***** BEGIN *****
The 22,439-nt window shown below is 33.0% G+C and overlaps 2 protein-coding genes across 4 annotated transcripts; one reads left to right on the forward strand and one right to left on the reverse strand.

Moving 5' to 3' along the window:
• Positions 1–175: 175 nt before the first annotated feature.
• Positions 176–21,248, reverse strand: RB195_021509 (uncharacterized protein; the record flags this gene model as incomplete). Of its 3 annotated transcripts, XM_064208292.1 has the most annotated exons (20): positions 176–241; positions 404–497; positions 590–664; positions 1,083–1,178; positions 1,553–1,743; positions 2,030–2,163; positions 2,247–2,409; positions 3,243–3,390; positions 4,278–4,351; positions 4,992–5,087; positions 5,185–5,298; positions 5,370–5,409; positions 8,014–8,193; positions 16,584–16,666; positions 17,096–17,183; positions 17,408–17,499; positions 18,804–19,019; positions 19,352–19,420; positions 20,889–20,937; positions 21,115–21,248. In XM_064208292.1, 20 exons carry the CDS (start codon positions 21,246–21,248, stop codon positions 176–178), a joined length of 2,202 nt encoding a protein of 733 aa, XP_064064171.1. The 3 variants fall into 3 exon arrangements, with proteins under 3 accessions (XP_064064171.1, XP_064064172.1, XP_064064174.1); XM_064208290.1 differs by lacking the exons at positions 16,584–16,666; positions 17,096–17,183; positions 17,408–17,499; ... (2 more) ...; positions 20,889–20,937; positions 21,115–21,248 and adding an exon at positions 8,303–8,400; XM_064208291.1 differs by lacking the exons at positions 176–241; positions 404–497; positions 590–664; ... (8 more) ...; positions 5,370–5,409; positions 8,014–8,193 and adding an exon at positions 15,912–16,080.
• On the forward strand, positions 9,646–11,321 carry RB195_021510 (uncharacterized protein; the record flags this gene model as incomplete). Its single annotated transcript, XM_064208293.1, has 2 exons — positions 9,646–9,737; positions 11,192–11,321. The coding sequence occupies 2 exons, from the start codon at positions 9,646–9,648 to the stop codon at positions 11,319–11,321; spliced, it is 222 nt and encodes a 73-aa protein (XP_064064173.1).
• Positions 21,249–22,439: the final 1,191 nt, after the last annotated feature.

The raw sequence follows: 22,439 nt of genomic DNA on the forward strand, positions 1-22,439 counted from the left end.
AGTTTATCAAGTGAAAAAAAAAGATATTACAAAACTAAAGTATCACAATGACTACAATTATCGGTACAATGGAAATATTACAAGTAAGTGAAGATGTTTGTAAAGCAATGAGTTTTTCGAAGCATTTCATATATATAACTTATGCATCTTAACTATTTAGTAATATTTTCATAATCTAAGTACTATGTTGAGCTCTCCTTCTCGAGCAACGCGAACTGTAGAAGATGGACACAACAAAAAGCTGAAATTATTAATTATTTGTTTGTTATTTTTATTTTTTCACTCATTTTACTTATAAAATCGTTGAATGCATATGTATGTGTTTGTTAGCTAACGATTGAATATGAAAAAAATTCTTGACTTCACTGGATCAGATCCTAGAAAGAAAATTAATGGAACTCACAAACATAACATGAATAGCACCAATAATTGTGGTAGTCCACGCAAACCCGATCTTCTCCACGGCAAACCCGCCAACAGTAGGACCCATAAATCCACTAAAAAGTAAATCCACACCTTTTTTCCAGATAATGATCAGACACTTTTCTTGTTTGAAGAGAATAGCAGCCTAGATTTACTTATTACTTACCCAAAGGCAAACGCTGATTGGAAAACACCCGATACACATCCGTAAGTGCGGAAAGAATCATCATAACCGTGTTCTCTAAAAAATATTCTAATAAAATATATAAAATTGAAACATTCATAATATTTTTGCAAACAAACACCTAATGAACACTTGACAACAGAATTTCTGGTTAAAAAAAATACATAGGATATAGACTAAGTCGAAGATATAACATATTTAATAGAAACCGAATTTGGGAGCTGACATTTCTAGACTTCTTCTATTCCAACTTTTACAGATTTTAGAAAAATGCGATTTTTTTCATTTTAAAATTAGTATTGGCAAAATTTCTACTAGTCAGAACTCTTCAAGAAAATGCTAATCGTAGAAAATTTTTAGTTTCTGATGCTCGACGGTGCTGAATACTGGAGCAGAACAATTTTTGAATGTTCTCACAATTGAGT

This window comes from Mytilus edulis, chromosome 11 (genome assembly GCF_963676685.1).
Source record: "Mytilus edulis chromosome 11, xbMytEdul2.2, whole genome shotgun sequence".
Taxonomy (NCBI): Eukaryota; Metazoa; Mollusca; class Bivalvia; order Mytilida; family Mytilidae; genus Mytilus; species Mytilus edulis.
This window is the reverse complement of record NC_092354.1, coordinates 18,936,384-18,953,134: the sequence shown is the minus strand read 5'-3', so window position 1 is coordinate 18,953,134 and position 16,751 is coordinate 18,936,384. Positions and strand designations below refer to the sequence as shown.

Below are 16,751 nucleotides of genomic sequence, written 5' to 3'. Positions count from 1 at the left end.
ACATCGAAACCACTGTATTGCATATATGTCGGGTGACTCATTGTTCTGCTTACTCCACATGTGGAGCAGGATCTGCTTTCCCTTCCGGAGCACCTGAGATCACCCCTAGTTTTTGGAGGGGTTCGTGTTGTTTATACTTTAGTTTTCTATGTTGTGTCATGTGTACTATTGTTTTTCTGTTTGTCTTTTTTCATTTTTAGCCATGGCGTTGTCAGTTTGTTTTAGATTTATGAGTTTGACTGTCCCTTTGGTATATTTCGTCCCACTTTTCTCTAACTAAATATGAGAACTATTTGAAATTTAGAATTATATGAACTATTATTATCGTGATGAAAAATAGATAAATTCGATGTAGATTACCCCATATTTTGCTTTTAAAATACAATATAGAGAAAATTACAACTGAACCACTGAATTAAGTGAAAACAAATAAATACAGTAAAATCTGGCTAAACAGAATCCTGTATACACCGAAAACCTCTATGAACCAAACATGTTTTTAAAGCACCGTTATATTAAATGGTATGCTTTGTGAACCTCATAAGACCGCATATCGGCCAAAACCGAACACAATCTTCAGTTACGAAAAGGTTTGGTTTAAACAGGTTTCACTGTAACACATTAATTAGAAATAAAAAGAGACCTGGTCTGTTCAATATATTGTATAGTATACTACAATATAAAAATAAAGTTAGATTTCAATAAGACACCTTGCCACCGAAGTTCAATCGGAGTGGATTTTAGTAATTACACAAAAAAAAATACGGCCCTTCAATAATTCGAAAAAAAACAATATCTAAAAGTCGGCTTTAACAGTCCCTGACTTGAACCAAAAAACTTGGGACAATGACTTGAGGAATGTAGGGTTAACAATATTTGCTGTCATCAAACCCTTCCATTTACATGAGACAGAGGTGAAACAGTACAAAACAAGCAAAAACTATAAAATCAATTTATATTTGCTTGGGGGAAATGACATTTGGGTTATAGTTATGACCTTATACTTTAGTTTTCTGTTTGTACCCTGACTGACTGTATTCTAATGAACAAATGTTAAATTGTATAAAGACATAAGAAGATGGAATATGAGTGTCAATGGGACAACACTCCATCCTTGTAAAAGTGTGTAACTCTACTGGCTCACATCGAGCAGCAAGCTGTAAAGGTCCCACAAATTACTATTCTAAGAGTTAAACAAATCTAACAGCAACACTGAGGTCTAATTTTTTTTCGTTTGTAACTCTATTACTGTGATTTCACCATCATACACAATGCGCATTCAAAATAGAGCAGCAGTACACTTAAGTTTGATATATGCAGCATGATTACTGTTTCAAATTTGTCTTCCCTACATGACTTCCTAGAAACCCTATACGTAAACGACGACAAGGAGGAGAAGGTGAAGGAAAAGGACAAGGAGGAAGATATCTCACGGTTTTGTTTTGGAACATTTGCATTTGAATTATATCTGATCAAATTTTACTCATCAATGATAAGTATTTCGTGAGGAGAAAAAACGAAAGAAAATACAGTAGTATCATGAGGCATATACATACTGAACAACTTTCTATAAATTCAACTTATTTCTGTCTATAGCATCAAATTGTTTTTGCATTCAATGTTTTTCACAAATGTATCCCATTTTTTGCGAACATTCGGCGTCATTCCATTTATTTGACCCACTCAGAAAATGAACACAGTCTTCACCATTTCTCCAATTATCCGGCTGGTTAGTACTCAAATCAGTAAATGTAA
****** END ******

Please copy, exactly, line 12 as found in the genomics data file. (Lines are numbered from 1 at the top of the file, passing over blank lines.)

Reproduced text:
This window is the reverse complement of record NC_092354.1, coordinates 18,936,384-18,953,134: the sequence shown is the minus strand read 5'-3', so window position 1 is coordinate 18,953,134 and position 16,751 is coordinate 18,936,384. Positions and strand designations below refer to the sequence as shown.